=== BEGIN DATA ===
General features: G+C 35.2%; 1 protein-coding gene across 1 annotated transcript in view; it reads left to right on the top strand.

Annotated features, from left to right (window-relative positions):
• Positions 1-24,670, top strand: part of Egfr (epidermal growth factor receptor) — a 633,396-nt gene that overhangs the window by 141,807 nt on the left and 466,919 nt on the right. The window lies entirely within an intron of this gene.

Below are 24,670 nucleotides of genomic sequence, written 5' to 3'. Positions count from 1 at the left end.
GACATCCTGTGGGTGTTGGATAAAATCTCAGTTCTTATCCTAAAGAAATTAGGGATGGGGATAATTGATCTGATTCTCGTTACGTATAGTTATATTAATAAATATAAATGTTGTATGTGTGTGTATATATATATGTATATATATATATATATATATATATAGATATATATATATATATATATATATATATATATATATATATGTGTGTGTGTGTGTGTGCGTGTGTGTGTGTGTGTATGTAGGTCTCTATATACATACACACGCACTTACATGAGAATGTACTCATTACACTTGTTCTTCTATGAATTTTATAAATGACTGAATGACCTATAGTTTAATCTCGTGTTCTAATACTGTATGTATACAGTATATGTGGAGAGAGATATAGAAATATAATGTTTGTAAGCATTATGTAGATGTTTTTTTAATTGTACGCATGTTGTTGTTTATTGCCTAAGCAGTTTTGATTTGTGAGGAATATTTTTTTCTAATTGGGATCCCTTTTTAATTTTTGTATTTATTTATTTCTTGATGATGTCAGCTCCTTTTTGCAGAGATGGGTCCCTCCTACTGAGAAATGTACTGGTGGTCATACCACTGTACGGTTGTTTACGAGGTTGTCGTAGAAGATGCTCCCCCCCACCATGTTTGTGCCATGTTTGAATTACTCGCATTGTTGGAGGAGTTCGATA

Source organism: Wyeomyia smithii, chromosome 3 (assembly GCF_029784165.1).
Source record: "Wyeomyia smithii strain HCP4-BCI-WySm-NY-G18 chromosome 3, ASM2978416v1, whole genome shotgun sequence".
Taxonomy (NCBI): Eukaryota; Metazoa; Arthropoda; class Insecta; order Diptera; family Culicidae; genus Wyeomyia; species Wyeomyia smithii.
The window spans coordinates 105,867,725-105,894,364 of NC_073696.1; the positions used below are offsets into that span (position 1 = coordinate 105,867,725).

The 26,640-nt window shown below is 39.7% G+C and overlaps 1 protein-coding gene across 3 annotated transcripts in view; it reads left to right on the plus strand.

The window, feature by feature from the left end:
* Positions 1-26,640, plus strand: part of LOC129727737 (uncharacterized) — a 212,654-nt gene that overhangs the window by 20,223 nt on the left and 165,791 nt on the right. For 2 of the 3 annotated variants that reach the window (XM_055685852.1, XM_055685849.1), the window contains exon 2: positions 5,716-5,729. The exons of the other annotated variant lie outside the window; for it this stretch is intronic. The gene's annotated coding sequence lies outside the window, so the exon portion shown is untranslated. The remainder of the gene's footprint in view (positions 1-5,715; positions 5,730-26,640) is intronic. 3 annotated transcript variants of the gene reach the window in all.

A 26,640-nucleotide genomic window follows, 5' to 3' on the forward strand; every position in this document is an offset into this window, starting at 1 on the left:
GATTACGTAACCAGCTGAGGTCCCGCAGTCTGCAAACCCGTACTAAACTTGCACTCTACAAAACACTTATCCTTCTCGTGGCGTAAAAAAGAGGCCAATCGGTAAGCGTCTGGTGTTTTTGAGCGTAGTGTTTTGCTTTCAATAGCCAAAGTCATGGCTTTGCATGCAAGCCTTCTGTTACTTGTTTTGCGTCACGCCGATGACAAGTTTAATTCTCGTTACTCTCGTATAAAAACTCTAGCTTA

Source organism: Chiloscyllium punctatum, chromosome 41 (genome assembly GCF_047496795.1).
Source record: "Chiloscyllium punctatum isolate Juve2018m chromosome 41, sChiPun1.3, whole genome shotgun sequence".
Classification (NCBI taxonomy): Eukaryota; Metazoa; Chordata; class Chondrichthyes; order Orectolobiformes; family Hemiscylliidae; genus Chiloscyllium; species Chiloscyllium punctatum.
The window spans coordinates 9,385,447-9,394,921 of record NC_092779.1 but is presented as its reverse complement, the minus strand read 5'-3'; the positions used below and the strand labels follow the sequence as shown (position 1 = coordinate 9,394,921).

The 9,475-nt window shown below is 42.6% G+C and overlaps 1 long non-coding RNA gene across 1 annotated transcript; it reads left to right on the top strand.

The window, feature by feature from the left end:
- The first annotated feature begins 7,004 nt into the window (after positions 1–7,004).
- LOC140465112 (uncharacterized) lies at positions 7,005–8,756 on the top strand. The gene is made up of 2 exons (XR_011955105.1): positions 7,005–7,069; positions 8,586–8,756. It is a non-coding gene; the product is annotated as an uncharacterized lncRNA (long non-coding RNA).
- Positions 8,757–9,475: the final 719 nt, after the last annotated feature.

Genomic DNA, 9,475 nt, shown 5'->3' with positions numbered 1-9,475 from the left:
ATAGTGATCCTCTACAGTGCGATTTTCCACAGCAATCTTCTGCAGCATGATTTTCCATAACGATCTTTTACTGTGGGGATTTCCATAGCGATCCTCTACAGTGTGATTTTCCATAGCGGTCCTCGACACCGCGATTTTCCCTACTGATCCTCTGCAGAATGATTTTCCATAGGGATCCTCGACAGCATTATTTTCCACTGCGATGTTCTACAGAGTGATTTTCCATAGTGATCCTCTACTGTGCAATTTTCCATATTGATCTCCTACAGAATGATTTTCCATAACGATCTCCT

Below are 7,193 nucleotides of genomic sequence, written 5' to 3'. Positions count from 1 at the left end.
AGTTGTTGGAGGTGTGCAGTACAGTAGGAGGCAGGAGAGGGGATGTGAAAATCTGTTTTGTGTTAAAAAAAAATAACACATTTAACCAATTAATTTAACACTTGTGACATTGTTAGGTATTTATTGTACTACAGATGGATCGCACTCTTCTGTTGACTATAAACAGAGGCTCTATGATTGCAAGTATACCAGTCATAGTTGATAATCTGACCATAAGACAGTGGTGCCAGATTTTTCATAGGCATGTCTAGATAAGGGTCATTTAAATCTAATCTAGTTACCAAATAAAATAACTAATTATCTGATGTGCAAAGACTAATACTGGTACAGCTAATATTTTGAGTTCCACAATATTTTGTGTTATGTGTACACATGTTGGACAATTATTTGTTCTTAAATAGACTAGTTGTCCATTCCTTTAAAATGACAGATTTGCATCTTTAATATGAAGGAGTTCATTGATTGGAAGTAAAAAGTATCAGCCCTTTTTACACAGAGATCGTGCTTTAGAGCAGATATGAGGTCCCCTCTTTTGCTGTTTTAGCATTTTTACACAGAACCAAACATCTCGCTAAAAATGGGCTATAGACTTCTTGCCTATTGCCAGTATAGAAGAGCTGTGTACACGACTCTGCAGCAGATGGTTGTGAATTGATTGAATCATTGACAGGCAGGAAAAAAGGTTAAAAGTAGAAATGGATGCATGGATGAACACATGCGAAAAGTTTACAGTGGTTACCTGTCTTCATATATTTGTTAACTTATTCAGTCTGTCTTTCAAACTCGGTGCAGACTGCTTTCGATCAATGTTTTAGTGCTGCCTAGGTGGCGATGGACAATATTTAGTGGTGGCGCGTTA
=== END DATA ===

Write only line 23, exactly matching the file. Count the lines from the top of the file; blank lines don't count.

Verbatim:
- Positions 8,757–9,475: the final 719 nt, after the last annotated feature.